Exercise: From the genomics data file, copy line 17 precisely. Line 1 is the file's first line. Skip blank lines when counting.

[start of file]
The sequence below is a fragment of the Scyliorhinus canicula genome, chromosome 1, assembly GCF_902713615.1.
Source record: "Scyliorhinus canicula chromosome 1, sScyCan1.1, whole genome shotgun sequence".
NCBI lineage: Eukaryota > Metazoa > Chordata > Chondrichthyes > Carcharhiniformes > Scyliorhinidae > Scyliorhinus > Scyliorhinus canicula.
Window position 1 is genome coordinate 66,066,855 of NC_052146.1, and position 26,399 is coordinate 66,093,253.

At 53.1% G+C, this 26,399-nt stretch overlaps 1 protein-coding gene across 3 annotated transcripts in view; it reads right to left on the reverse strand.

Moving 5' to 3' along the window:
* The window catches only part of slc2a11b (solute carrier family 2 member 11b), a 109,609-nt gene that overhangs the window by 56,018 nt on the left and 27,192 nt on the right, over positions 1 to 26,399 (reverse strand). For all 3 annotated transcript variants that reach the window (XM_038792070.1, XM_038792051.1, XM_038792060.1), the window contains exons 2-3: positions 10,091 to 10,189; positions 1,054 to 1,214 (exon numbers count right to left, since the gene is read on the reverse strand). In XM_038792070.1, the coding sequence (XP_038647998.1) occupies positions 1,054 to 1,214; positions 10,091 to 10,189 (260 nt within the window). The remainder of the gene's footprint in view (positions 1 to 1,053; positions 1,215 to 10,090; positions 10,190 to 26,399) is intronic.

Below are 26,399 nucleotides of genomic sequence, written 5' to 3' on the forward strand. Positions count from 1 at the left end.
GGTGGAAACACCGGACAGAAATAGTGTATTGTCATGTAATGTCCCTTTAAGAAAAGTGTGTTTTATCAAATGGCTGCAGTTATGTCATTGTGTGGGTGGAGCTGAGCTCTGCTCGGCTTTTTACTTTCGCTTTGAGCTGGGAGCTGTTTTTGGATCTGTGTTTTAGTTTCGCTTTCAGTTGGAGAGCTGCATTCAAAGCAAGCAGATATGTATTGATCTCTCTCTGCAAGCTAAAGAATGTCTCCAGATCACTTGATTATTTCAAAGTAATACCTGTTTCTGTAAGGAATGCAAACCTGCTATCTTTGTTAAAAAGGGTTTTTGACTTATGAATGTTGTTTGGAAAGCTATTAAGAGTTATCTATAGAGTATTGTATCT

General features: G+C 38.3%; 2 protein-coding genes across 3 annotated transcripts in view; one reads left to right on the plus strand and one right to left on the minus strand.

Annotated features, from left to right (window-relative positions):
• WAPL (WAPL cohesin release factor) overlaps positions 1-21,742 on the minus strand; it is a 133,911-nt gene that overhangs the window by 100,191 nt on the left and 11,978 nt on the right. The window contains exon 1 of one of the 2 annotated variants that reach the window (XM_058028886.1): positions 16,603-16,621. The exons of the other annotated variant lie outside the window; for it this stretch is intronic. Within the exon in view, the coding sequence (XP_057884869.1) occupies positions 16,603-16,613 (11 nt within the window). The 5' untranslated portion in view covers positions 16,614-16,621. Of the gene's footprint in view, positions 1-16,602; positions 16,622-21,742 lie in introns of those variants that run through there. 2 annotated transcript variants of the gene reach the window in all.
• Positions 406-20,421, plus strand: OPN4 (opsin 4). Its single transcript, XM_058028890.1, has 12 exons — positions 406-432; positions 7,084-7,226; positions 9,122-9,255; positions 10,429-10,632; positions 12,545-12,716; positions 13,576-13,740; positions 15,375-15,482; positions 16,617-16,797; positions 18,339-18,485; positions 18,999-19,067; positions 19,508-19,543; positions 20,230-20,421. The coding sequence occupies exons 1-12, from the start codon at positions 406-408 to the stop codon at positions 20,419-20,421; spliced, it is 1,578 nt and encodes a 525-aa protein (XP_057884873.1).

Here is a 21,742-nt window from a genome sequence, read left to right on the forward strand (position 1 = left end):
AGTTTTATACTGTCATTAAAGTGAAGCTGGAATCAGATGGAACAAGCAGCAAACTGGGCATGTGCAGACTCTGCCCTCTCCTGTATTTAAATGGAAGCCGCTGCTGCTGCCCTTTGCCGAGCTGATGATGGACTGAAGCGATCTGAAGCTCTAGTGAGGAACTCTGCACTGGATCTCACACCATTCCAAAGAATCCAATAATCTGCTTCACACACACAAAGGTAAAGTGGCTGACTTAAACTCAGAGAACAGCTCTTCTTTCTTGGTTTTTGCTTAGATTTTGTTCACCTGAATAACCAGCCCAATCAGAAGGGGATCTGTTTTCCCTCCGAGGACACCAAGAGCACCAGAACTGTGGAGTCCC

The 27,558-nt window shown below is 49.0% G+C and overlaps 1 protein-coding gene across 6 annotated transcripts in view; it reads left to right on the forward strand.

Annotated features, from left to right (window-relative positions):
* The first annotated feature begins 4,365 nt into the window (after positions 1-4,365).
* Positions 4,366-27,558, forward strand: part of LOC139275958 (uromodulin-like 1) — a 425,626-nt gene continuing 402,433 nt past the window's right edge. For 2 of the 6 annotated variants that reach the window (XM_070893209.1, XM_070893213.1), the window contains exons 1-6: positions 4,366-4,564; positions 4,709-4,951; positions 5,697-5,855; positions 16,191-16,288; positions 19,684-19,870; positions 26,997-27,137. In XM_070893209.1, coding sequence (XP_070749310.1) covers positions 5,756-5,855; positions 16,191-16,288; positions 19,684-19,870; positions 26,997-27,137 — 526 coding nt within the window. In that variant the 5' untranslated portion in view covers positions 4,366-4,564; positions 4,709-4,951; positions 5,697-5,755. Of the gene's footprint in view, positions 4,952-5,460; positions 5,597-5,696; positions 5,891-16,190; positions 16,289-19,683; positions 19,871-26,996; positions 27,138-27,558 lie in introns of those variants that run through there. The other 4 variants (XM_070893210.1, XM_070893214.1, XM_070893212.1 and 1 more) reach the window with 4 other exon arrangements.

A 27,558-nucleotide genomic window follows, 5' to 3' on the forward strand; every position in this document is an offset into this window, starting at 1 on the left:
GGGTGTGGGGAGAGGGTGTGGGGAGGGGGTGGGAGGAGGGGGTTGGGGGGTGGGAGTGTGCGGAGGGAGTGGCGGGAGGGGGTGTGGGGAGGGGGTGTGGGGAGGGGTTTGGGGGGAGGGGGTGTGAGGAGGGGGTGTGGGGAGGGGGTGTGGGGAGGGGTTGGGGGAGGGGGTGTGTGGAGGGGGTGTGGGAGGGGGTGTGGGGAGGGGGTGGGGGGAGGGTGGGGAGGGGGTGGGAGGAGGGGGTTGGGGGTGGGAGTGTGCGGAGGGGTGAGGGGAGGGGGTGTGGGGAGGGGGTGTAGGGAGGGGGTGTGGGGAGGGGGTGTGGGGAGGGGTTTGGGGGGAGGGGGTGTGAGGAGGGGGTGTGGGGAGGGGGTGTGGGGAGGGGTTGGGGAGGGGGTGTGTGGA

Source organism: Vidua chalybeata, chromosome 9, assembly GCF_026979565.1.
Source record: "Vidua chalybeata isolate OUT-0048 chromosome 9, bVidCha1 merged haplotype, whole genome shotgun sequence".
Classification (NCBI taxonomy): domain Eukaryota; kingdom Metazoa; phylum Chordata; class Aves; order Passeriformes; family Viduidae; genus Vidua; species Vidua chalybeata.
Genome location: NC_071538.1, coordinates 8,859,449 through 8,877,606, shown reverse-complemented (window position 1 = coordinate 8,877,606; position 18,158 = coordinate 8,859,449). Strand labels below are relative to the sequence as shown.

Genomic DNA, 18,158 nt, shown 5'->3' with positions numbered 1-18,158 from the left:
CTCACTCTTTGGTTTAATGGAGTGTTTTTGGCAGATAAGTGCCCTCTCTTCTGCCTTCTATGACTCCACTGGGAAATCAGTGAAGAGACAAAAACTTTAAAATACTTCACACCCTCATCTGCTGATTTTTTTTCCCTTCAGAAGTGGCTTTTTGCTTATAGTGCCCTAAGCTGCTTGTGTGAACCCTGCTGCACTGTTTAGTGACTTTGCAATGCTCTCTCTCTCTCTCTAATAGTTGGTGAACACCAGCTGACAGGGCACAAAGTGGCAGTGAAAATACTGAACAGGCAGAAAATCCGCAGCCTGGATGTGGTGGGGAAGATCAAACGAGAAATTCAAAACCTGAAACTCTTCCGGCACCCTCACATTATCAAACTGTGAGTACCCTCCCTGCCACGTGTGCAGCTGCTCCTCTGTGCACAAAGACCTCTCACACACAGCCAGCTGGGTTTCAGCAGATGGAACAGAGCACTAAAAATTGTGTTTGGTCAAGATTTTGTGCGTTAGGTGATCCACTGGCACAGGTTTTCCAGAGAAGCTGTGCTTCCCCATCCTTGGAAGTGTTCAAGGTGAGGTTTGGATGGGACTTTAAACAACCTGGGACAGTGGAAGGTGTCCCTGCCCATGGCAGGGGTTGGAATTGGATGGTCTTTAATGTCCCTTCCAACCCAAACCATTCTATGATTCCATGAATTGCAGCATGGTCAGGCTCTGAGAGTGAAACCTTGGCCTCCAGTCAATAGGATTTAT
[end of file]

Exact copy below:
Annotated features, from left to right (window-relative positions):